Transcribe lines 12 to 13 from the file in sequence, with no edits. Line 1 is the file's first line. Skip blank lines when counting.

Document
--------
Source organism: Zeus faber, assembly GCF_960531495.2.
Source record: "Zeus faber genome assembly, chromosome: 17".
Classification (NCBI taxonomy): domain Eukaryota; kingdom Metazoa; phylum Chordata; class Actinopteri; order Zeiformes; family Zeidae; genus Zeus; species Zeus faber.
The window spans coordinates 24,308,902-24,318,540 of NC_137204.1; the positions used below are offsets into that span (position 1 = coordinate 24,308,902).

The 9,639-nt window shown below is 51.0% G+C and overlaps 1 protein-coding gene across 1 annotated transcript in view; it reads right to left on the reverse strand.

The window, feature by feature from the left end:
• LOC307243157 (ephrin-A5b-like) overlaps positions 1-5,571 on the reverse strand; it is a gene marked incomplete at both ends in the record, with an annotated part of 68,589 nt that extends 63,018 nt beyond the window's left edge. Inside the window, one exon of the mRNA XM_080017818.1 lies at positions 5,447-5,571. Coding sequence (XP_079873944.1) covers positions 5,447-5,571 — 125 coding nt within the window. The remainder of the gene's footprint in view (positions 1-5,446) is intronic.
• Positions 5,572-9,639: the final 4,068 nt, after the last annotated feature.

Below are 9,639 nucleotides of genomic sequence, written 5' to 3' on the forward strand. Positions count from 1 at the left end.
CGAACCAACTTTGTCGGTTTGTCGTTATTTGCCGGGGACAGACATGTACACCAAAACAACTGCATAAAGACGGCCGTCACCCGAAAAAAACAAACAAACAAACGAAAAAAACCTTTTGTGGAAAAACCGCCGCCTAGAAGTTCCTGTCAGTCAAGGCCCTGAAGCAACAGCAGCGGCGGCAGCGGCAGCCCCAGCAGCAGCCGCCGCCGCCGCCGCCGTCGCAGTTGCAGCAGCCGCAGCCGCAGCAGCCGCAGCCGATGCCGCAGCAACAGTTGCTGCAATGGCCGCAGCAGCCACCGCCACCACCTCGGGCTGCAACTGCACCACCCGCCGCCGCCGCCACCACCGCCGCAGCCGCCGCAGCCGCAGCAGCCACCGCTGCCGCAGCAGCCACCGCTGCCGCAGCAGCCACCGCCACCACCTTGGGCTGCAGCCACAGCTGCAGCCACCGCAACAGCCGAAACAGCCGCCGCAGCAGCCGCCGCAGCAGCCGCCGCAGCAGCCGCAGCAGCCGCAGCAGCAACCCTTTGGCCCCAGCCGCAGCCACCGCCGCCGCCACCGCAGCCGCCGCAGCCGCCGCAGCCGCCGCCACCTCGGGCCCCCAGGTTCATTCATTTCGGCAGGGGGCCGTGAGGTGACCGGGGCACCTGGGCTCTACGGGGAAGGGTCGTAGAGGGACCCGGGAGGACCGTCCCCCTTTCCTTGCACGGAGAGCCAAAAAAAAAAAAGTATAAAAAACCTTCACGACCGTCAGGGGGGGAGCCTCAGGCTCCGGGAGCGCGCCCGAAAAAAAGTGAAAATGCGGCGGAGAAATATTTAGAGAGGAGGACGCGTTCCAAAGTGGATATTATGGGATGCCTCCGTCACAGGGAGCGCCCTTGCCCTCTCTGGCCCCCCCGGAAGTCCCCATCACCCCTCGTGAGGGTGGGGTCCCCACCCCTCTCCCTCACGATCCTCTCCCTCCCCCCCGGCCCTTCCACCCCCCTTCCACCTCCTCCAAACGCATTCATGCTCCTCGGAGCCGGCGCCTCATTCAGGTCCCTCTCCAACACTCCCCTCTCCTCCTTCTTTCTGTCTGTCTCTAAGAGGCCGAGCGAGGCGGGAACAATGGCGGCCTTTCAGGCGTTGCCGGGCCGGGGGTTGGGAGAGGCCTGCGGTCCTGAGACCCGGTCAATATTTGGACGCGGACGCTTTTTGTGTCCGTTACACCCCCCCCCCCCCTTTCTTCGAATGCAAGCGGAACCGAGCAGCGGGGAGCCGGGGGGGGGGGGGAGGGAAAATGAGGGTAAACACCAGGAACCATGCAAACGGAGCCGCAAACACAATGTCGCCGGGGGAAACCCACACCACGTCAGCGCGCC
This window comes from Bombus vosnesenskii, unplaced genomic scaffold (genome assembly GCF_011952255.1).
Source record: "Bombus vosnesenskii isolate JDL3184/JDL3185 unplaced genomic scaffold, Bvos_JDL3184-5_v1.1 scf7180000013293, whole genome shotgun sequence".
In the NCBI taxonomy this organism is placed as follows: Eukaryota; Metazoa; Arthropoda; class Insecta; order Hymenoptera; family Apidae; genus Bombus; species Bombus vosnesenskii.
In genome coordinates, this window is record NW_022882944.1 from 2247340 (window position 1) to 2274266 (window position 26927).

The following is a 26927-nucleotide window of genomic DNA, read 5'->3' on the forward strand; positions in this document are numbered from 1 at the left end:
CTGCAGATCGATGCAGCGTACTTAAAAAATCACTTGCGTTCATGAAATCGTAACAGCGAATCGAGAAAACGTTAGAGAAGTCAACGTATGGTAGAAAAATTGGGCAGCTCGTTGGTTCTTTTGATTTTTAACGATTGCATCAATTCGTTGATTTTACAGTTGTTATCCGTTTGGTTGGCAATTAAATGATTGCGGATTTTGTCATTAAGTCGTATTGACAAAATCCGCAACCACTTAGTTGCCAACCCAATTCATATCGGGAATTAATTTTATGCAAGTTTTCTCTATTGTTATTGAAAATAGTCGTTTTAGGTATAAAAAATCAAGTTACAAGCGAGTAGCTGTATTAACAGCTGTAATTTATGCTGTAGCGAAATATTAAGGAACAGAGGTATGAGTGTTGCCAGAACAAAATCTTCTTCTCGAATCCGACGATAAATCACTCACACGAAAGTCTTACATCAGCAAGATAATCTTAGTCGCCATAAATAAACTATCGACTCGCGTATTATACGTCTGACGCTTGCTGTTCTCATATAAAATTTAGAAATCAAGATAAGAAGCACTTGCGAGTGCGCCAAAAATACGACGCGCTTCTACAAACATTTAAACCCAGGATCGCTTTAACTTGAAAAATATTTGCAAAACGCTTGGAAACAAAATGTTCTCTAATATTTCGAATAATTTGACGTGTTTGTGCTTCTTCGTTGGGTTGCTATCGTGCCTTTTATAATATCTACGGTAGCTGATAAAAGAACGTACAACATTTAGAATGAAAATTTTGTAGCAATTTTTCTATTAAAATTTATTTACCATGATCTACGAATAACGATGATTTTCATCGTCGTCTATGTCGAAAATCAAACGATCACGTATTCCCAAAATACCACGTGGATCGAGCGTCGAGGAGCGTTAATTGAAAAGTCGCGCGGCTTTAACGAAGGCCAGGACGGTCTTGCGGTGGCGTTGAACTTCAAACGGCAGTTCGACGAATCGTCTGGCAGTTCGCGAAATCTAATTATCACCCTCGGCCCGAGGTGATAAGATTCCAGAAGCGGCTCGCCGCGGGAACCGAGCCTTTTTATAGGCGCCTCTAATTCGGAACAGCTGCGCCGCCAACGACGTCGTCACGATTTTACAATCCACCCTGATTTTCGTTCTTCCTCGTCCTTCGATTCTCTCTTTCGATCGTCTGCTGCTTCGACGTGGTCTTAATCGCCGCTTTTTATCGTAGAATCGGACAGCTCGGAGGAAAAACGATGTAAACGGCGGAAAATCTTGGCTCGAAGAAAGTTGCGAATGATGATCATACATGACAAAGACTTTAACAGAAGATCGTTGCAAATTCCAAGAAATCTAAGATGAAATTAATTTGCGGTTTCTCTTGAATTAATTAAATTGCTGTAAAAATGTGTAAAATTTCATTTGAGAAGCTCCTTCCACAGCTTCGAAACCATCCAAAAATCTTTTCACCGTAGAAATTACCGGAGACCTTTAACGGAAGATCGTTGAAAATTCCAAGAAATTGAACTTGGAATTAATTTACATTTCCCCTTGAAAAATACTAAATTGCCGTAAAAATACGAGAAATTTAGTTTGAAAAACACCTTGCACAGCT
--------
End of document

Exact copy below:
Source record: "Bombus vosnesenskii isolate JDL3184/JDL3185 unplaced genomic scaffold, Bvos_JDL3184-5_v1.1 scf7180000013293, whole genome shotgun sequence".
In the NCBI taxonomy this organism is placed as follows: Eukaryota; Metazoa; Arthropoda; class Insecta; order Hymenoptera; family Apidae; genus Bombus; species Bombus vosnesenskii.